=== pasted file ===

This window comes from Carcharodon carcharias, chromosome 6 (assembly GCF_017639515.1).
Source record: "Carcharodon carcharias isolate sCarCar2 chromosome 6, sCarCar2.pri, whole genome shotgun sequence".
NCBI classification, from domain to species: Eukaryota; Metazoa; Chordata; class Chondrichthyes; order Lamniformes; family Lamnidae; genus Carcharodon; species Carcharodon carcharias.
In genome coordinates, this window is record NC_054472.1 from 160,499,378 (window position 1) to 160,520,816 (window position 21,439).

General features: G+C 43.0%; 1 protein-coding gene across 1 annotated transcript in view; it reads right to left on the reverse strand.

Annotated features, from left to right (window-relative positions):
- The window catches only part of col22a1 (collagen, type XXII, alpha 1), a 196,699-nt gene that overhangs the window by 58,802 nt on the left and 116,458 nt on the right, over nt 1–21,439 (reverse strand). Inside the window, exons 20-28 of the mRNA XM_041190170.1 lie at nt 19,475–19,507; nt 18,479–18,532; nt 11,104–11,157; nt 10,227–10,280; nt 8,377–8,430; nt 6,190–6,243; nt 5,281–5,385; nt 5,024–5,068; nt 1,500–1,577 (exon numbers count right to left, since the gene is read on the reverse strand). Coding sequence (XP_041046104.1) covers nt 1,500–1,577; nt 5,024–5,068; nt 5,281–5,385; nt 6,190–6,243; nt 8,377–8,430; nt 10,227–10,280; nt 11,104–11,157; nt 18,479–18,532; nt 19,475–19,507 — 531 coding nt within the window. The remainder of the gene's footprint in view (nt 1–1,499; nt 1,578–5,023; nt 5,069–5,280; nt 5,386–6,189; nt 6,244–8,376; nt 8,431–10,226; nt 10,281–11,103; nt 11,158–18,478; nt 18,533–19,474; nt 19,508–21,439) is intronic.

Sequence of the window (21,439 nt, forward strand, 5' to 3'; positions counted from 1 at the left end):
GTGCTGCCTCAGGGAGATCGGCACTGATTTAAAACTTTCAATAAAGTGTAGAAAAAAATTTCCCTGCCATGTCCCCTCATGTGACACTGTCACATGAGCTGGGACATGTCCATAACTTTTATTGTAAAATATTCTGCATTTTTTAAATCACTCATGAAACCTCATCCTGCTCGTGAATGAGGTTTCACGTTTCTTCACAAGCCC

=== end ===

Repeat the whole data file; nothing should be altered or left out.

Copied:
This window comes from Carcharodon carcharias, chromosome 6 (assembly GCF_017639515.1).
Source record: "Carcharodon carcharias isolate sCarCar2 chromosome 6, sCarCar2.pri, whole genome shotgun sequence".
NCBI classification, from domain to species: Eukaryota; Metazoa; Chordata; class Chondrichthyes; order Lamniformes; family Lamnidae; genus Carcharodon; species Carcharodon carcharias.
In genome coordinates, this window is record NC_054472.1 from 160,499,378 (window position 1) to 160,520,816 (window position 21,439).

General features: G+C 43.0%; 1 protein-coding gene across 1 annotated transcript in view; it reads right to left on the reverse strand.

Annotated features, from left to right (window-relative positions):
- The window catches only part of col22a1 (collagen, type XXII, alpha 1), a 196,699-nt gene that overhangs the window by 58,802 nt on the left and 116,458 nt on the right, over nt 1–21,439 (reverse strand). Inside the window, exons 20-28 of the mRNA XM_041190170.1 lie at nt 19,475–19,507; nt 18,479–18,532; nt 11,104–11,157; nt 10,227–10,280; nt 8,377–8,430; nt 6,190–6,243; nt 5,281–5,385; nt 5,024–5,068; nt 1,500–1,577 (exon numbers count right to left, since the gene is read on the reverse strand). Coding sequence (XP_041046104.1) covers nt 1,500–1,577; nt 5,024–5,068; nt 5,281–5,385; nt 6,190–6,243; nt 8,377–8,430; nt 10,227–10,280; nt 11,104–11,157; nt 18,479–18,532; nt 19,475–19,507 — 531 coding nt within the window. The remainder of the gene's footprint in view (nt 1–1,499; nt 1,578–5,023; nt 5,069–5,280; nt 5,386–6,189; nt 6,244–8,376; nt 8,431–10,226; nt 10,281–11,103; nt 11,158–18,478; nt 18,533–19,474; nt 19,508–21,439) is intronic.

Sequence of the window (21,439 nt, forward strand, 5' to 3'; positions counted from 1 at the left end):
GTGCTGCCTCAGGGAGATCGGCACTGATTTAAAACTTTCAATAAAGTGTAGAAAAAAATTTCCCTGCCATGTCCCCTCATGTGACACTGTCACATGAGCTGGGACATGTCCATAACTTTTATTGTAAAATATTCTGCATTTTTTAAATCACTCATGAAACCTCATCCTGCTCGTGAATGAGGTTTCACGTTTCTTCACAAGCCC